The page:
Demand For Fee To Correct Date Of Birth Is Not A Breach Of Right To Privacy — Court of Appeal Rules


*Says Charging Of Fee Is An Administrative Action, Not Fundamental Rights Issue

*Says Only Federal High Court Can Entertain Suit Challenging The Administrative Action Of Federal Govt Agency Such As NIMC
*Says Joint Application For Enforcement Of Fundamental Rights Is Permissible Under FREP Rules.

The Court of Appeal sitting at Ibadan Judicial Division has held that demand of fees for the rectification of date of birth in National Identity Card is not a breach of the right to privacy.

The Judgement was delivered by Justice Abba Bello Muhammad JCA in Appeal Number:CA/IB/291/2020 between the Incorporated Trustees of Digital Rights Lawyers Initiative & 2 Ors. v. National Identity Management Commission. The other parties to the suit are Mr. Adeyemi Atayero and Mr. Olasunkanmi Bello as 2nd and 3rd Applicants respectively.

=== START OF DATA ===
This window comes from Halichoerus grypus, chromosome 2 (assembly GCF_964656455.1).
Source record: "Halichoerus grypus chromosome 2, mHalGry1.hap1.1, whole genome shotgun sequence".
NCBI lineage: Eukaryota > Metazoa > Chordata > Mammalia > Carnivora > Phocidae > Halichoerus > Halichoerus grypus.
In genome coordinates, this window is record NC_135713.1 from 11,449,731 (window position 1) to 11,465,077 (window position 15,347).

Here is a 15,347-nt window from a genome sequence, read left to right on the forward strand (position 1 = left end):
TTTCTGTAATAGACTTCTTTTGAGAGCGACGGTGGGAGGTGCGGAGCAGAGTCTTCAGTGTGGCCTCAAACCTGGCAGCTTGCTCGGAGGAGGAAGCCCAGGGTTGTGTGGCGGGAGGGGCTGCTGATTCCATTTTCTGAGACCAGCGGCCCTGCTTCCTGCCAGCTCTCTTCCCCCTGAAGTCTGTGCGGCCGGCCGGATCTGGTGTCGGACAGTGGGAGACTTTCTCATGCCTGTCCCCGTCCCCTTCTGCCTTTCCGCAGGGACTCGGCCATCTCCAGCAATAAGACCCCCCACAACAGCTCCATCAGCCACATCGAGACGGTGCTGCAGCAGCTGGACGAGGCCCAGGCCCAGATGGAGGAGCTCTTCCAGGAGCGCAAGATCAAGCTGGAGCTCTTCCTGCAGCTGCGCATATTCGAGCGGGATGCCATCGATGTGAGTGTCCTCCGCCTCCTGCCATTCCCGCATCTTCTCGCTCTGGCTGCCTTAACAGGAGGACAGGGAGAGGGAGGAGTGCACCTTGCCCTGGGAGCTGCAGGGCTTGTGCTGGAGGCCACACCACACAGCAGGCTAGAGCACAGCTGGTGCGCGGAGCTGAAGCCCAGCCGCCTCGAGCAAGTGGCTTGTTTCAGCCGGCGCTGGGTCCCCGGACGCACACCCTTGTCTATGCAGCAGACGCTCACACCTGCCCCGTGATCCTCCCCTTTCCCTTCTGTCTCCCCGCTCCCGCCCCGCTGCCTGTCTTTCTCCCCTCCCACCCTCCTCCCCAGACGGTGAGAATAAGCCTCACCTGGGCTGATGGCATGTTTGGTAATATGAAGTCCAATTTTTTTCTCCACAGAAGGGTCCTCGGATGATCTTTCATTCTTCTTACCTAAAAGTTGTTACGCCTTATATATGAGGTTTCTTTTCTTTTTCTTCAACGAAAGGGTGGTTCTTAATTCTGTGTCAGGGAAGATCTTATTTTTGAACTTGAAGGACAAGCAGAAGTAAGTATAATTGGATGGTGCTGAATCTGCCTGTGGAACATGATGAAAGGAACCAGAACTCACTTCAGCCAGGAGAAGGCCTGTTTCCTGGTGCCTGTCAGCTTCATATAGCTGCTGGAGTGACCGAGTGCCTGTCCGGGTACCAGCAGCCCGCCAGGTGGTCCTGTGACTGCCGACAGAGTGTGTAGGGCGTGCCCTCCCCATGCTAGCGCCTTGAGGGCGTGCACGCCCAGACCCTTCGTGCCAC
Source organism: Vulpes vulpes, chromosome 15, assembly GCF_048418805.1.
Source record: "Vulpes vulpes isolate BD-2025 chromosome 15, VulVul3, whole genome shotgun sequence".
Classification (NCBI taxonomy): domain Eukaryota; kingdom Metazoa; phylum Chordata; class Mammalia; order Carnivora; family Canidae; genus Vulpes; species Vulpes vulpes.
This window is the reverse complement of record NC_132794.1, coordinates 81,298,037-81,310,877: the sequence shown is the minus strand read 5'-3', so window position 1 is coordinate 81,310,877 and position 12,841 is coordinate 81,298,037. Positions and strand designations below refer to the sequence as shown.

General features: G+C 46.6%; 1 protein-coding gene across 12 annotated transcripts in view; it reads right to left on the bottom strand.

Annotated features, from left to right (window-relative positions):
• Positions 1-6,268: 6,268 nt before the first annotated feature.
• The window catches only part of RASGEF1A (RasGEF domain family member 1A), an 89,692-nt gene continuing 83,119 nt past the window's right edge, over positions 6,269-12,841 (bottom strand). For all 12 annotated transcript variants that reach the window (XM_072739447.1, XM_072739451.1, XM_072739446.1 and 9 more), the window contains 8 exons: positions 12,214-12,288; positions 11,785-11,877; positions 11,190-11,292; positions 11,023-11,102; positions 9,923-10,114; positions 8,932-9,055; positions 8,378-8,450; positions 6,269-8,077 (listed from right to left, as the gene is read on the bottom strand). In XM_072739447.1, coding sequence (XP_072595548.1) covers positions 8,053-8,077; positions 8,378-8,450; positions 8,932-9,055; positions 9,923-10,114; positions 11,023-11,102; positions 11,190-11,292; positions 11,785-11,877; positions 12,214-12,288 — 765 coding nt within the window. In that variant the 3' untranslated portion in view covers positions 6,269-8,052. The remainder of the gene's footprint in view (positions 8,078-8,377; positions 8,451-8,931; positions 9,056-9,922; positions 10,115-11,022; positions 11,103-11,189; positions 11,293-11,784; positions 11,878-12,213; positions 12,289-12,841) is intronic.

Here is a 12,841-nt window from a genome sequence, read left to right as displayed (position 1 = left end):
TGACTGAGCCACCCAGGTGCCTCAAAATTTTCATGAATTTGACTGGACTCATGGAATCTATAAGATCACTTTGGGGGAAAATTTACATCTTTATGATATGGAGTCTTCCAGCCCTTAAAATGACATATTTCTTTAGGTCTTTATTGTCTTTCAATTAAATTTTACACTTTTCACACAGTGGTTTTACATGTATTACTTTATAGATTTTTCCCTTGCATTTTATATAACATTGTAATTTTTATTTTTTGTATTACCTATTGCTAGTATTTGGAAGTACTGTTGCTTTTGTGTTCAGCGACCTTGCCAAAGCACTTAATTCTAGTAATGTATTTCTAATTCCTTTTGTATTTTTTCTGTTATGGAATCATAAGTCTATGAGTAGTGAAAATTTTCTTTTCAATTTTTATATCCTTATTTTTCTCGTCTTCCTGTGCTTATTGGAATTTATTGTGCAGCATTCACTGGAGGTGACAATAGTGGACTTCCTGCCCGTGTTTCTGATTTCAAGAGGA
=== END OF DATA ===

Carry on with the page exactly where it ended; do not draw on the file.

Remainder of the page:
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Atayero was given a National Identification Number Slip by National Identity Management Commission (NIMC) which bore a month of birth different from his actual month of birth. He applied to the NIMC for rectification/Correction of the date of birth. To have this done, the NIMC requested the Atayero to pay a fee of N15,000.00 ( Fifteen Thousand Naira Only), in accordance with it’s laid down Official policy and procedure. Atayero then objected to this request for payment, claiming that it violated his fundamental right to private and family life as guaranteed by section 37 of the Constitution of the Federal Republic of Nigeria, 1999.The reliefs he sought are as follows:

1. A declaration that demand for payment for rectification/correction of personal data of the Applicants is likely to violate the Applicant’s fundamental rights to private and family life guaranteed under Section 37 of Constitution of the Federal Republic of Nigeria 1999 (as amended) and Article 3.1(1)(7)(h) of the Nigeria Data Protection Regulations,2019 (NDPR).

2. A declaration that rectification/correction of personal data of the Applicants by the Respondent ought to be done without payment by virtue of Section 37 of the Constitution of the Federal Republic of Nigeria 1999 (as amended)and Article 3.1(1)(7)(h) of the National Data Protection Regulations,2019 (NDPR).